The killing of four non-Muslim civilians triggered a wave of insecurity sending some of the Kashmiri Pandits who had returned to Kashmir under an employment package, back to Jammu. At the same time, however, many others stayed put, Minhaj Masoodi reports
Anil Raina (name changed) came back to Kashmir under PM’s job package in 2017. Teaching in a state-run school in Srinagar, he is back in Jammu because of the renewed safety concerns. Anil and many of his colleagues are yet to decide on the future course of action.
Fear and insecurity among Kashmir’s Pandit community are palpable. Many Pandit families who had been putting up in transit accommodation settlements at various places across Kashmir have mostly left. Some of them see it as a grim reminder of the early 1990s.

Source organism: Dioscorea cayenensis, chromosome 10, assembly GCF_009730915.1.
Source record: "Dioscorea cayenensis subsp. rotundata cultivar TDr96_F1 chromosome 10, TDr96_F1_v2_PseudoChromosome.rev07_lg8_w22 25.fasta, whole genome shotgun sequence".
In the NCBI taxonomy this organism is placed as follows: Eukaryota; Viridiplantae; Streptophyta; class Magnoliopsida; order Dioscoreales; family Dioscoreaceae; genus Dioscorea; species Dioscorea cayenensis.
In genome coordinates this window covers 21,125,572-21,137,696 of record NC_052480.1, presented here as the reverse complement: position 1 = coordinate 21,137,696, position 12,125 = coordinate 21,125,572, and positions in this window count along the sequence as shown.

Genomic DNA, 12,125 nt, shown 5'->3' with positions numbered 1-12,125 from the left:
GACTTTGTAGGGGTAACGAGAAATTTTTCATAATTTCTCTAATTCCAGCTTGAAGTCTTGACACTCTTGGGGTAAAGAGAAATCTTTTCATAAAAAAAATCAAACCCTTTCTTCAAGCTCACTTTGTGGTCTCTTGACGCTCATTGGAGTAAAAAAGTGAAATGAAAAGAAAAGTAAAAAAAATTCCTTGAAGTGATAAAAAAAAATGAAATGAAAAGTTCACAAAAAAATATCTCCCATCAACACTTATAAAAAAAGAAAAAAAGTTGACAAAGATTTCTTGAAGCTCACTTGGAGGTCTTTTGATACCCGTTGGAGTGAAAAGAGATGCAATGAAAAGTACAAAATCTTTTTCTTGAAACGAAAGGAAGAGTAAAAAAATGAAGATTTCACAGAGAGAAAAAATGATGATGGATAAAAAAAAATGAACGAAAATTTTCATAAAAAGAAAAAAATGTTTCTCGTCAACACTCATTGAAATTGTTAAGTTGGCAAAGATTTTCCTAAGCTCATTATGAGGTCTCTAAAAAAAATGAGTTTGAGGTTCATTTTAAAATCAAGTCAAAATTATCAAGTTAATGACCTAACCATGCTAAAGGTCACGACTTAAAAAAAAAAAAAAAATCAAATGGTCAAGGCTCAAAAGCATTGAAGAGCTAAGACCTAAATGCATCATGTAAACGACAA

A Wave of Killings
On 6 October, militants fired upon Makhan Lal Bindroo, injuring him grievously. Bindroo was rushed to Srinagar’s Shri Maharaja Hari Singh Hospital (SMHS) where he succumbed to his injuries. The attack sent shockwaves in the valley, drawing condemnations from every quarter.
Two days later, they struck again, this time at a government school in Eidgah area of Srinagar city. The school principal, Supinder Koul and her Kashmiri Pandit colleague, Deepak Chand were killed by the militants.
Supinder belonged to the Sikh community and was a resident of Aloochi Bagh area of Srinagar while Deepak, a migrant Pandit had returned to Kashmir under PM’s job package. Just four days before his death, he had gone to Jammu to drop off his wife and a two-year-old daughter.
Deepak had even been telling his friends and family to return to Kashmir. “It is safe here,” he used to tell his family before getting mowed down while on duty. His killing has left Anil Raina and many other Pandits fearing for their lives.